This past January marked the 2nd year that Citrix Summit devoted an entire track to Citrix Service Providers – and the 2nd year I hosted a panel explaining why Managed Service Providers of hosted workspaces tend to succeed the more they differentiate and focus.

Service providers may debate that taking a vertical approach seems counterintuitive – given that many business owners shudder to think they would consciously turn-away business if it did not fit a narrow model.  But our panel’s point was simple: with narrower focus often comes higher margins, more effective sales/marketing, and more repetitive business.

My Session’s Thesis Focused on the Following Benefits

  • Vertical positioning helps service providers differentiate services – industry Expertise keeps service providers ahead of commoditization pressure
  • Verticalized services can provide higher margins – deep industry knowledge will command a premium charge
  • Vertical specialization simplifies demand generation – enabling greater focus with improved response rates
  • Vertical focus lead to discussions with C-level executives – To better align providers with their clients’ business strategy

Successful Service Providers Share Vertical Advice

This year’s Citrix Summit panel featured four hosted services business leaders who spoke candidly about their vertical experiences:

These individuals were successful Citrix Service Provider partners who I knew of…  but for the most part, I’d never probed about their company strategy, or asked what they did that made them successful.  So it was a truly candid and out-in-the-open conversation.

The Panel Shared Vertical Advice on a Variety of Topics:

  • Did you verticalize on “Day-1”? How/when did you arrive at this vertical?
  • How has vertical focus helped marketing, margins, etc.
  • What are your top hosted apps?
  • How do you go-to-market: how do you sell, what are your messages, what are your avenues?
  • Do you compete on price? What do you charge for your service(s)?
  • Outside of technology, what did you do to excel in your chosen verticals?
  • What’s your competitive advantage?
  • War-stories about failures? Lessons-learned?

What We Heard

The panel discussion was far-ranging. But the results are applicable to any service provider looking to excel in hosting apps, desktops, or entire workspaces:

  1. To specialize, you need to acquire vertical subject matter expertise – in the form of staff: Just about all hosted workspace panelists agreed success in a specific market required specific market expertise. And this couldn’t be acquired simply by market research. They key was to build a staff – particularly of marketing and salespeople – who understood the specific nature, jargon, regulatory issues, etc. of a specific market. Building this competency was critical not just to credibility, but also to internalizing the needs of the market being served.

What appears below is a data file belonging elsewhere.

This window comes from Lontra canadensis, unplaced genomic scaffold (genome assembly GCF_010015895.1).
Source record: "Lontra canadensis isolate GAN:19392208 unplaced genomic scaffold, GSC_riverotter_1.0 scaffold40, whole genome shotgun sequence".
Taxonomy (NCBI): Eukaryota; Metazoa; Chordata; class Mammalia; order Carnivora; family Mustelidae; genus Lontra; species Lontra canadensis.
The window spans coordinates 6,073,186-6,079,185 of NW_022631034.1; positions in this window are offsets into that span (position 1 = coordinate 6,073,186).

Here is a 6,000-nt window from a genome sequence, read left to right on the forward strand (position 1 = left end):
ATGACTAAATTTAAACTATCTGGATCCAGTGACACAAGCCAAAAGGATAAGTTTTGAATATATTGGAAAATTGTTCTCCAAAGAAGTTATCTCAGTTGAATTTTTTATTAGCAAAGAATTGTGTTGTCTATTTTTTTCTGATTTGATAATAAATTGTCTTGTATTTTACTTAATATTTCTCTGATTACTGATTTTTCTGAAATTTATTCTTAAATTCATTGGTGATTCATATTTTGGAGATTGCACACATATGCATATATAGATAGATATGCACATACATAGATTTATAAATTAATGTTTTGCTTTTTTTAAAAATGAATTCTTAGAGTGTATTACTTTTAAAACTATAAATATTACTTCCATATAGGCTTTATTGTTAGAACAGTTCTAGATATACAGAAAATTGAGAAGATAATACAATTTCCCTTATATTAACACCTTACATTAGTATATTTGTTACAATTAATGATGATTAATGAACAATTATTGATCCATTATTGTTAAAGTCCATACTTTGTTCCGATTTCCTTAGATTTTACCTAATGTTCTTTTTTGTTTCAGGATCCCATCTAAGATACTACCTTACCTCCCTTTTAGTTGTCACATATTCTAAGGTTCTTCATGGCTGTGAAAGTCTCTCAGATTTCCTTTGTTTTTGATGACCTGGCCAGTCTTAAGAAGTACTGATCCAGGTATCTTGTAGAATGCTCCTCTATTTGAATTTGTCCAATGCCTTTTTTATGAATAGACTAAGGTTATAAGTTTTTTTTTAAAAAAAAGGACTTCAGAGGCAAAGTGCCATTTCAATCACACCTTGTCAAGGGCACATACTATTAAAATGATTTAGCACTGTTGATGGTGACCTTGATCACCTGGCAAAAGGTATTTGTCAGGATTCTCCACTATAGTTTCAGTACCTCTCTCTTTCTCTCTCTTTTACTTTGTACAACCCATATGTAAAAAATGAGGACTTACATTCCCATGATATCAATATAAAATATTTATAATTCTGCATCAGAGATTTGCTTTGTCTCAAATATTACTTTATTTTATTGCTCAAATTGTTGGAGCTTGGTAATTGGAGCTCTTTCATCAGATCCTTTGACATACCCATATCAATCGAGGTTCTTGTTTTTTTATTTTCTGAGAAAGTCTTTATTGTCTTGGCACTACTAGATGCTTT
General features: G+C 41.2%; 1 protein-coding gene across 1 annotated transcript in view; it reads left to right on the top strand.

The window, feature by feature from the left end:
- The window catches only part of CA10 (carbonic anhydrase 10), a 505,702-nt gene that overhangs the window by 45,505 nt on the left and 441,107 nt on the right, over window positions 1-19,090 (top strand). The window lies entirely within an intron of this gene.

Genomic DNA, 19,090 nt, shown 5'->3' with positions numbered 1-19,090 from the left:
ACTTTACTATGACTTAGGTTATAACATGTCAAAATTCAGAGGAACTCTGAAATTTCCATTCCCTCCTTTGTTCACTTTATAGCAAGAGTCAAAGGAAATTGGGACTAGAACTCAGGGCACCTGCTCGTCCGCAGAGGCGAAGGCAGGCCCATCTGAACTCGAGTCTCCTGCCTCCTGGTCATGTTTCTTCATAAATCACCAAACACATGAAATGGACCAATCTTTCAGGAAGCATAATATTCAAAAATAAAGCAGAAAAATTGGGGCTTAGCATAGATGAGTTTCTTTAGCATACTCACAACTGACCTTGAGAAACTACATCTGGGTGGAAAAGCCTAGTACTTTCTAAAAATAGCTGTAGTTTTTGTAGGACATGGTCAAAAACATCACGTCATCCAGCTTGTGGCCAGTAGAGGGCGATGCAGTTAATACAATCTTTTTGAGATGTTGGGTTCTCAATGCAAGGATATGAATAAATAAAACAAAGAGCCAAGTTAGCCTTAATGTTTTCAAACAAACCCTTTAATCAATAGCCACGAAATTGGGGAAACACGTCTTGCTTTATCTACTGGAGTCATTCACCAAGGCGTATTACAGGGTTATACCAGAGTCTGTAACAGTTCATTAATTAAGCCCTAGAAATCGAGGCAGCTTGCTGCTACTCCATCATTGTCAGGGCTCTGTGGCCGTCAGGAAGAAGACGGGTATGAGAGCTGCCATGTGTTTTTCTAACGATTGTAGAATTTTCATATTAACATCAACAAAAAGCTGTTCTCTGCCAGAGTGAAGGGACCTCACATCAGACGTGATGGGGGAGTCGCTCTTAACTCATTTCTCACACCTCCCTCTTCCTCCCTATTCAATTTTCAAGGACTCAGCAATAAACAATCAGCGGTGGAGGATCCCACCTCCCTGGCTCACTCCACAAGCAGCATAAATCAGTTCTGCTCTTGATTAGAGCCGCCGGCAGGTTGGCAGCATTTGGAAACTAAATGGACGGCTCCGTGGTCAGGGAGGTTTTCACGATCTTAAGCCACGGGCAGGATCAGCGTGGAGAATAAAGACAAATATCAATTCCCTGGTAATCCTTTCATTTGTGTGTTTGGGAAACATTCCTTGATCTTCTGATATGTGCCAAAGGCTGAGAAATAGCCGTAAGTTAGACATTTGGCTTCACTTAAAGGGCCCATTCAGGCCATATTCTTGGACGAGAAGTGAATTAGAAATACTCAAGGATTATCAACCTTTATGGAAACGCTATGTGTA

2. No, we don’t worry about Amazon: The service provider panel briefly discussed how Amazon is targeting the platform play with commodity IaaS and “bare” desktops. No one on the panel expected that AWS in any way would try to pursue creating “business ready” desktops or hosted workspaces.  Creating always available, specialized vertical hosted workspaces will seem to remain the domain of partners like Citrix Service Providers who add specific value, customer knowledge, and service
  3. After a handful of customers, you pretty much know which apps are important: When hosting desktops and workspaces, one big question on people’s minds is always “which are the most important applications for each vertical?”  The consensus was, after your first 3-4 customers, things pretty much become repeatable, the top applications reveal themselves, and you know what to expect when you walk into your next engagement.
  4. 1, 2 or 3. Never 10. When specializing, how many verticals is the right number?  The sense the panelists gave was that it’s easy to excel in 1 or 2, maybe even 3. But much more than that and you lose focus, it’s harder to market yourself, and you start being perceived as a generalist.
  5. Knowing a vertical means knowing where the customers are. In other words, if you’re focusing on a specific industry, you’d better know the relevant industry associations, technology special-interest groups, trade shows, magazines and web sites.
  6. Failure takes the form of “sure, we can do that” – The sage advice given by one of the panelists… don’t fall into the trap of doing bespoke/custom work for every client. Pretty soon projects will tend to loose profitability and reproduceability. The most profitable hosted workspace businesses center around a core set of services, and incorporate only minor customizations – usually having to do with integrating specific applications and workflows.

If you’re a service provider and have found these ideas work – or have related suggestions, I’d sure like to hear more from you in the comments section!

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